S. Mitra Kalita is a veteran journalist, media executive, prolific commentator and author of two books.
She is the co-founder/ CEO of URL Media, a network of Black and Brown community news outlets that share content and revenue. URL Media, a for-profit company, has received funding from the International Women’s Media Foundation and Archewell, the nonprofit arm of the Duke and Duchess of Sussex (aka Prince Harry and Meghan Markle). URL Media works with mainstream newsrooms to syndicate content and partner on diversity initiatives in content, staffing and culture.
Mitra is also the co-founder and publisher of Epicenter-NYC, a newsletter to help New Yorkers get through the pandemic, and an inaugural member of the URL Media network. Epicenter has helped more than 5,000 people (and likely countless more) navigate vaccine registration. These efforts and innovations on new models in community journalism have been covered by the NY Post, Vice, WNYC, among many others.
She also publishes The Unmuted, a newsletter devoted to pandemic schooling, and The Escape Home, for second homeowners and those who want to be. The latter shares content with MarketWatch regularly.
Once described as “wonderfully blunt” by CNN anchor Brian Stelter, Mitra is a change agent, loves writing headlines and framing stories, and blends digital strategy and audience-centric approaches while advocating for diversity and better management of our newsrooms.
She was most recently Senior Vice President at CNN Digital, overseeing the national news, breaking news, programming, opinion and features teams. She led the launch of Live Story, a tool that helps audiences follow stories in real time. Her philosophy on the “arc of a story” has been cited and emulated in news outlets across the country.
During Twitter debates on the definition of journalism (objectivity, view from nowhere, both sides!), Mitra prefers to spend her time committing it. Besides the newsletters and businesses she runs, Mitra is a weekly columnist on workplace and the COVID economy for Fortune. She approaches the column as both a new entrepreneur and longtime business journalist.
Mitra is spending the spring of 2021 as a visiting fellow at Harvard University. She also sits on the board of the Philadelphia Inquirer, and consults and speaks on newsroom management and diversity, equity and inclusion.
Mitra has been a board member and visiting faculty at the Poynter Institute for Media Studies, teaching in its women’s academy, program for journalists of color and a seminar for new managers. She teaches in the accelerator program of the Online News Association. She’s been an adjunct at Columbia Journalism School, St. John’s University, CUNY Journalism School and UMass-Amherst.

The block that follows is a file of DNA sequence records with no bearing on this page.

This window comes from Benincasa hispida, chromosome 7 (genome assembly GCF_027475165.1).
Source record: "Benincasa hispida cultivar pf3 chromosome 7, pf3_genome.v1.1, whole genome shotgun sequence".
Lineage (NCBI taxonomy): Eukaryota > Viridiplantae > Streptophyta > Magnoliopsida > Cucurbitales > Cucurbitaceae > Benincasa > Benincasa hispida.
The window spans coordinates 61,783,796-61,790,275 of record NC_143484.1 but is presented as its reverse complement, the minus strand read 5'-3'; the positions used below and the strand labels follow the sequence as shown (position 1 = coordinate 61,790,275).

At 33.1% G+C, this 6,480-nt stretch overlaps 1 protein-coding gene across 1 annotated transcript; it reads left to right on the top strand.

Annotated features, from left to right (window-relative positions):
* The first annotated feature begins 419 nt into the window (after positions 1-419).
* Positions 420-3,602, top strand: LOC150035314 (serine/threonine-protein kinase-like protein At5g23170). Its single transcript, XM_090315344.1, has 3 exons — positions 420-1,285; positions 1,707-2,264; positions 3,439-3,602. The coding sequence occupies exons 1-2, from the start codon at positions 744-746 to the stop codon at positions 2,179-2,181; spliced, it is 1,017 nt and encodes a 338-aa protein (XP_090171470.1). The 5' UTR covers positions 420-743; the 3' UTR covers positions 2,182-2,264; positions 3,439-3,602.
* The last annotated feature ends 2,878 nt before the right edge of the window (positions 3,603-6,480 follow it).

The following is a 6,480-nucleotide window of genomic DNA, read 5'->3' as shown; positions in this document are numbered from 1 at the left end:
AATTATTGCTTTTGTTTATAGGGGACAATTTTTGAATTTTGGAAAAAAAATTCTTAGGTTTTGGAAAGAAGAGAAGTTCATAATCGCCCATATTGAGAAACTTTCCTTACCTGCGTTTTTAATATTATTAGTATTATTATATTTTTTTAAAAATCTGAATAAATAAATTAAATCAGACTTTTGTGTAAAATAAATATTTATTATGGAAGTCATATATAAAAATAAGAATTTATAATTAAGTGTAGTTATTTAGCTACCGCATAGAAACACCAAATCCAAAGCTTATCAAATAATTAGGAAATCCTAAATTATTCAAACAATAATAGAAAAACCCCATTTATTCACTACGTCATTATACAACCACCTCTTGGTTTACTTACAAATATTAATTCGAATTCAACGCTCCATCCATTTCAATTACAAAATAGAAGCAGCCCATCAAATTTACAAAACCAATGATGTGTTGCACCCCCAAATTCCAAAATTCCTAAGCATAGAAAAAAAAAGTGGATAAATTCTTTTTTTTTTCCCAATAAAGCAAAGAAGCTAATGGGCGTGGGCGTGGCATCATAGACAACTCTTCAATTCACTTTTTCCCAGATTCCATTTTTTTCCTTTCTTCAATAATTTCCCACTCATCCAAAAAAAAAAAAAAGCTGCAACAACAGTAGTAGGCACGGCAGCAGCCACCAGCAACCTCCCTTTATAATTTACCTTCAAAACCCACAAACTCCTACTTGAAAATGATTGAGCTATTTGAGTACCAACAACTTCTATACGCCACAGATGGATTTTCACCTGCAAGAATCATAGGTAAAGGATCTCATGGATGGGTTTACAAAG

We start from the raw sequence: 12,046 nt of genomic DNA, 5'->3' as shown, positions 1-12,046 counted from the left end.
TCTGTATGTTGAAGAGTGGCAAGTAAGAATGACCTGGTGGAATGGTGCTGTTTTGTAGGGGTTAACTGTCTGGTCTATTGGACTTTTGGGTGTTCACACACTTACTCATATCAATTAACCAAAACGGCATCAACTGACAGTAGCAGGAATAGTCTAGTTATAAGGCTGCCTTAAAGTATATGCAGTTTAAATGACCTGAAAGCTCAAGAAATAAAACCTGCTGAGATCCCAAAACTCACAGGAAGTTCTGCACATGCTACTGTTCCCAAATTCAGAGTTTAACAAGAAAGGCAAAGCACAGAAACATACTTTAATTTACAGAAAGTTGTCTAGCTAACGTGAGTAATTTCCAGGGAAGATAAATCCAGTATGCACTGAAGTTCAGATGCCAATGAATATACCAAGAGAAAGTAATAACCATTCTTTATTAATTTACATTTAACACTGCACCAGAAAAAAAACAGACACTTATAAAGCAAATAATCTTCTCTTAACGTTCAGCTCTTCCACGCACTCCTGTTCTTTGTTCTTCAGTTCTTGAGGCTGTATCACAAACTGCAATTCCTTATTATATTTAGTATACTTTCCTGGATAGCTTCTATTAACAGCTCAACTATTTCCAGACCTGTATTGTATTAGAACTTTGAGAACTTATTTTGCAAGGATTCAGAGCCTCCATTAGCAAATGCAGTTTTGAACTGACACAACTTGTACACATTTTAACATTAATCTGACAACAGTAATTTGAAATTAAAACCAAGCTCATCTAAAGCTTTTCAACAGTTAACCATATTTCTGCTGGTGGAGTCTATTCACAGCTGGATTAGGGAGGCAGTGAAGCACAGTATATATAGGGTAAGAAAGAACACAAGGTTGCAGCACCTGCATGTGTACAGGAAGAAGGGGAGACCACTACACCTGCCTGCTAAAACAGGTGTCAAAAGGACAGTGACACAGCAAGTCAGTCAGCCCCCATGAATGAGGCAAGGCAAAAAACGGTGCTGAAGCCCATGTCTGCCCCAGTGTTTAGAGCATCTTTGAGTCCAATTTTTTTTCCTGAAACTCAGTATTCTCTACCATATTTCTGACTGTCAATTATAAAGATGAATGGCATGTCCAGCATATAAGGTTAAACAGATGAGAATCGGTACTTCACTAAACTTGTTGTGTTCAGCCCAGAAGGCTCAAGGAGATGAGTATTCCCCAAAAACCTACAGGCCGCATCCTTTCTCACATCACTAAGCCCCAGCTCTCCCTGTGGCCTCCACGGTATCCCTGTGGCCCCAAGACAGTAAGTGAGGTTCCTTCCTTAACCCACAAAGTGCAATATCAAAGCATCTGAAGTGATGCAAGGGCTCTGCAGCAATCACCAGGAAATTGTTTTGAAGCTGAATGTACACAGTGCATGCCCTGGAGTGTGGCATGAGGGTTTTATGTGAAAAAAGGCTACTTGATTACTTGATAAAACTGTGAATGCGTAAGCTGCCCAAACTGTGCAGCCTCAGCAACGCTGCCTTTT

At CNN, she spent her days directing news coverage, writing headlines, framing stories, playing up stories, playing down stories, learning new distribution channels, pushing visual thinking, shifting lens on stories, innovating new formats, advocating for aggregation and atomization and immersion and narrative enterprise, interviewing future colleagues or lunch buddies, all the while immersing herself in the metrics of last month, last year, yesterday and now.
She was previously managing editor for editorial strategy at the Los Angeles Times. During her year there, she helped latimes.com traffic soar to nearly 60 million uniques monthly, innovated new forms of storytelling and audience engagement, and connected the Times to new communities via events, new beats, translations and partnerships. Oh, and the paper won a Pulitzer Prize for its coverage of the attacks on San Bernardino.
She served as the executive editor (at large) for Quartz, Atlantic Media’s global economy site, and was its founding ideas editor. She also oversaw the launches of Quartz India and Quartz Africa. She worked previously at the Wall Street Journal, where she directed coverage of the Great Recession, launched a local news section for New York City and reported on the housing crisis as a senior writer. She was a founding editor of Mint, a business paper in New Delhi, and has previously worked for the Washington Post, Newsday and the Associated Press.
She is the author of two books related to migration and globalization, including the highly acclaimed “Suburban Sahibs,” and speaks seven languages (but only four of them half decently). She previously served as president of the South Asian Journalists Association. Born in Brooklyn, Mitra was raised in Long Island, Puerto Rico and New Jersey—with regular trips to her grandparents’ villages in Assam, India.
Jackson Heights has been home, on and off, for the last 21 years. She is married to the artist Nitin Mukul and they have two daughters and one mutt. She tweets @mitrakalita.